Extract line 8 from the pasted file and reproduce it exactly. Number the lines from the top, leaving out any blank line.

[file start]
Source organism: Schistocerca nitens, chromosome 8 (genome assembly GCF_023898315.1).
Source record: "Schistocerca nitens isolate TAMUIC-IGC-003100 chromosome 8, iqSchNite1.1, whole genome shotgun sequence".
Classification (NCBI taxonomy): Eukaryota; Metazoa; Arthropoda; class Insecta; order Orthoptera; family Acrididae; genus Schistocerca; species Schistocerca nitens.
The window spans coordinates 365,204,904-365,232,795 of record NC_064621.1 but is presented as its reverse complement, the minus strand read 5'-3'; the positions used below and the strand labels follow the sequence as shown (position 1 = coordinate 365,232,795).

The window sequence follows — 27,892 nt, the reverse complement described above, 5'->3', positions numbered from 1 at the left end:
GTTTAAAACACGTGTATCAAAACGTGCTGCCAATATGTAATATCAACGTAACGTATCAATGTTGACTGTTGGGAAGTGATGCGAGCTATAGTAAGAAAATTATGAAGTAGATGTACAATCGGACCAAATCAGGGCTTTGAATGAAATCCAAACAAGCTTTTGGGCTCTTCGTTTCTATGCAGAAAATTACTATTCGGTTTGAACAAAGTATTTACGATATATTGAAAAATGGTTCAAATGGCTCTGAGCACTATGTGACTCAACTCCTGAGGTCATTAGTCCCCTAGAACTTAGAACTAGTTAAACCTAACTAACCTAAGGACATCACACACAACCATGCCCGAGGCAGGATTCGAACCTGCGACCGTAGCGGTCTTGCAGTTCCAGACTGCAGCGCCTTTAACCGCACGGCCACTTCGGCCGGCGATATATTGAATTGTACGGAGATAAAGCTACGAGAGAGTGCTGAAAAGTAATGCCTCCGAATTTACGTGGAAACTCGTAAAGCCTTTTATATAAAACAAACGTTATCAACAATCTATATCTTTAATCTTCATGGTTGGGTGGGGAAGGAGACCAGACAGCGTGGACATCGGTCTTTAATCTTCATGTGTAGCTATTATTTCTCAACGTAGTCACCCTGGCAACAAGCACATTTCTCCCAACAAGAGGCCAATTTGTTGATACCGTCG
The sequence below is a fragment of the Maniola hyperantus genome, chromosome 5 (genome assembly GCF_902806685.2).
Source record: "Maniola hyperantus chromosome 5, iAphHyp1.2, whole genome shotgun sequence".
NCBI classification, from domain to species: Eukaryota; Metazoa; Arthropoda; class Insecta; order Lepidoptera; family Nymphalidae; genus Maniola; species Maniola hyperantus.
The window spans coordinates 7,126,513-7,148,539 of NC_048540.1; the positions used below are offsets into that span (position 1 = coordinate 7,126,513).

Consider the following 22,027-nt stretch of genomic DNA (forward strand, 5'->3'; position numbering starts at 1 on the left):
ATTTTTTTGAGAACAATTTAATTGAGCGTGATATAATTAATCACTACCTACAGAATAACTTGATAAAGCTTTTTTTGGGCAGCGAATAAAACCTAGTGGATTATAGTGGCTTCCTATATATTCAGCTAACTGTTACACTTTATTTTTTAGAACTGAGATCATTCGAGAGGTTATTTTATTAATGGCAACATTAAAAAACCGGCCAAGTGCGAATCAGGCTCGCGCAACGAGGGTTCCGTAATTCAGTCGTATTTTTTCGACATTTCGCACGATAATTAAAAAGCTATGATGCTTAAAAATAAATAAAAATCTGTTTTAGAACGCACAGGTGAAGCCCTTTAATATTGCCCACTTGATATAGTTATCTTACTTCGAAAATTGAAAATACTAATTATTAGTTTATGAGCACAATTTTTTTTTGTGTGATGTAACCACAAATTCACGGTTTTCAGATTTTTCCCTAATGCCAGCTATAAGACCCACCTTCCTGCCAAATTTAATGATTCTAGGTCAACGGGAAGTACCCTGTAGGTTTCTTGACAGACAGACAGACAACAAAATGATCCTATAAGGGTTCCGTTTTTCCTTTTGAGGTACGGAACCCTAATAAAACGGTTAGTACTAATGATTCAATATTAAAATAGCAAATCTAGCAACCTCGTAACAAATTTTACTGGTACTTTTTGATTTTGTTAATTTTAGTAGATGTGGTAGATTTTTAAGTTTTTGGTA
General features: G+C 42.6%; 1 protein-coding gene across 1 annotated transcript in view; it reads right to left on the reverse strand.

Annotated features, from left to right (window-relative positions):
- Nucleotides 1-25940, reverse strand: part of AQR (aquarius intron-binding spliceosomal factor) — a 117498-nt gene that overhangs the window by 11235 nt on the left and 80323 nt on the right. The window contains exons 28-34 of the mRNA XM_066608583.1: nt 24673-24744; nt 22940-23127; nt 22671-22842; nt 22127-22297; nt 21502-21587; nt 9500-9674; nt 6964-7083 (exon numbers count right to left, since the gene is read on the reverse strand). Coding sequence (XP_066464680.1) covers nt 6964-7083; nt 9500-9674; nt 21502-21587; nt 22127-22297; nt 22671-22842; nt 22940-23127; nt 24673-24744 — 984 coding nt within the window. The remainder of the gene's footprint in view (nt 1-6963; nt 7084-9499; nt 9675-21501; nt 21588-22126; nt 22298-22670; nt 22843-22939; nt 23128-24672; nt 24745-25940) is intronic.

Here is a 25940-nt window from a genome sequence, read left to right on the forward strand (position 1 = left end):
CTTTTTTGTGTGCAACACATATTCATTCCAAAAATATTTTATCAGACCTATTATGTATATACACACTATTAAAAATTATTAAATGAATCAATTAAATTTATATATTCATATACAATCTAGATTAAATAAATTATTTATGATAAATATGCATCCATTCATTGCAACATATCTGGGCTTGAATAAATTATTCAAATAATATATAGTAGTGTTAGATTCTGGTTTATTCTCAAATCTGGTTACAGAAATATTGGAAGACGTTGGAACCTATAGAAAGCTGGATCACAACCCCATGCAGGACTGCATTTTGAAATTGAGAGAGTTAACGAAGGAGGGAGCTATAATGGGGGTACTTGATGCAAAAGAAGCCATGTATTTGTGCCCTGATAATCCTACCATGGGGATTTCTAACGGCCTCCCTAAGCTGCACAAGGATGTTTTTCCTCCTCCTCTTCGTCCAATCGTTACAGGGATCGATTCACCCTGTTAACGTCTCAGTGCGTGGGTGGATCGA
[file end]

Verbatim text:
Source record: "Maniola hyperantus chromosome 5, iAphHyp1.2, whole genome shotgun sequence".